Who Owns The Information Stored On The Device: If the device permitted for work is stolen or lost, it will have to be remotely wiped out-. What will happen to the employee’s property on the phone, including their photos, music, and applications? It is crucial that you make sure that your policy clearly highlights the procedures around such events. Whereas attempts may be made to try and recover the lost data, your employees have to know that they are storing their personal items on their phone at their own risk.
Permitted Applications: Are your employees regulated on the types of applications that they can download on their devices? The employees should be well informed about the apps that are permitted, as well as those that are not permitted by the company. Ensure that you always update the list of permitted applications to stay current with the changing technologies.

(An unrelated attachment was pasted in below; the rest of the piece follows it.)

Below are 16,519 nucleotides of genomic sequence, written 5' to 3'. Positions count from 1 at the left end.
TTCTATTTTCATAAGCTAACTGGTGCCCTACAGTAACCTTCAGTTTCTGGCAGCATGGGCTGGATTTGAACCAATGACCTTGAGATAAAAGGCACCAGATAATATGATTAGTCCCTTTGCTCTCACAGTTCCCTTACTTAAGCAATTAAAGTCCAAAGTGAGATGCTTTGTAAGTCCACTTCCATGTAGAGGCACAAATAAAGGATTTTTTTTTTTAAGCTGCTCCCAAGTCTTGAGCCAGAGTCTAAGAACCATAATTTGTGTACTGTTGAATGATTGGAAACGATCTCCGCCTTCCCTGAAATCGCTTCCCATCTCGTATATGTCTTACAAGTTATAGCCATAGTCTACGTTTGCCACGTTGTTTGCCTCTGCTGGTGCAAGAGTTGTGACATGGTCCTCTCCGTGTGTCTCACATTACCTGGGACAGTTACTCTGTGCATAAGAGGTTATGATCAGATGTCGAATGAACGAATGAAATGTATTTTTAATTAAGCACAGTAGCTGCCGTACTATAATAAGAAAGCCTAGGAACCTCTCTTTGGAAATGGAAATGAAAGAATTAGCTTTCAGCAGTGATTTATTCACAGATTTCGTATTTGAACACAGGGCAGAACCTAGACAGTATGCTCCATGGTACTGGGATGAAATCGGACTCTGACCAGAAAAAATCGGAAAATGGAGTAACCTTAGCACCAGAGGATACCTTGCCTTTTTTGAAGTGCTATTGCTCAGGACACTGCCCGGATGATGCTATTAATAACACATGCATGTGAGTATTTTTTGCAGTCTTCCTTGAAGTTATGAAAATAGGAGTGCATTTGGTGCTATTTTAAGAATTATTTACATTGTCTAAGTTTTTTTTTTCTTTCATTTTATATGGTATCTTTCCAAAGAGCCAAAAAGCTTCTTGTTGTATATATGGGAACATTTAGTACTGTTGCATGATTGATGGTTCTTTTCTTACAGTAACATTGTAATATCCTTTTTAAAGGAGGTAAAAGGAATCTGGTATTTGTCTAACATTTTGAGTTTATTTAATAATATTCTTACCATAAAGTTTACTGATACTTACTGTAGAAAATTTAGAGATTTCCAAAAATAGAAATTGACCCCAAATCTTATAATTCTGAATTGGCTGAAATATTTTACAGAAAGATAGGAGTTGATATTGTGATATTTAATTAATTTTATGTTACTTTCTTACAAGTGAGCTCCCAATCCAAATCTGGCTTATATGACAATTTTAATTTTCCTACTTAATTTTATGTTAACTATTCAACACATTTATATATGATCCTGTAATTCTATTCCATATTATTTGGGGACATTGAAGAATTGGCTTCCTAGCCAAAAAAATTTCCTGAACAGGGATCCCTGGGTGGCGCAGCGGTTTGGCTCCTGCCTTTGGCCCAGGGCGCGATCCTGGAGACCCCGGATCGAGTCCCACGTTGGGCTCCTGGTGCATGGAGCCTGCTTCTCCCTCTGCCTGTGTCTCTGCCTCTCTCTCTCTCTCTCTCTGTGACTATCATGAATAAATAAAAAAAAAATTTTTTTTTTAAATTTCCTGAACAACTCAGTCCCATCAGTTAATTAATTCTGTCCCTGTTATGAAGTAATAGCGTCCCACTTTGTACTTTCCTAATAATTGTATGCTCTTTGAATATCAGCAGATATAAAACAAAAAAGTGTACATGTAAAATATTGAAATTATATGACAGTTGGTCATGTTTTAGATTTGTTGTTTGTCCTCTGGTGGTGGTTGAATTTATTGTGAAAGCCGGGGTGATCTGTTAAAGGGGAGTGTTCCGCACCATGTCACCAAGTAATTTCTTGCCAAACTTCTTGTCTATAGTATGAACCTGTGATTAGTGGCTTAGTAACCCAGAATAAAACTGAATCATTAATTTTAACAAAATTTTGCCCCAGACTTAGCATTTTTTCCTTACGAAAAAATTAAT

Phone number ownership: Phone numbers can be a valuable currency. As a customer service provider or a salesperson, your phone number is a strong link between the customers and the organization. But the same number may also be important in a person’s private life. The person who owns the number should be made clear in the policy to help in situations where the employee decides to leave the company.
Payment Structure: Whether your organization will be catering for the whole bill or simply giving a stipend for monthly use, be clear on who will be catering for the mobile device bill and its voice and data plan. Ensure that this is properly outlined in the policy as it will help save a lot of headaches and misunderstandings in the future.
Outline the Security Requirements: Ensure that the policy properly outlines your expectations when it comes to devising security. Provide parameters on password protection, including the length, capital letters, and special characters. Outline how long the device should be inactive before it locks, and make sure to include the rules surrounding the devices permitted to access your internal network.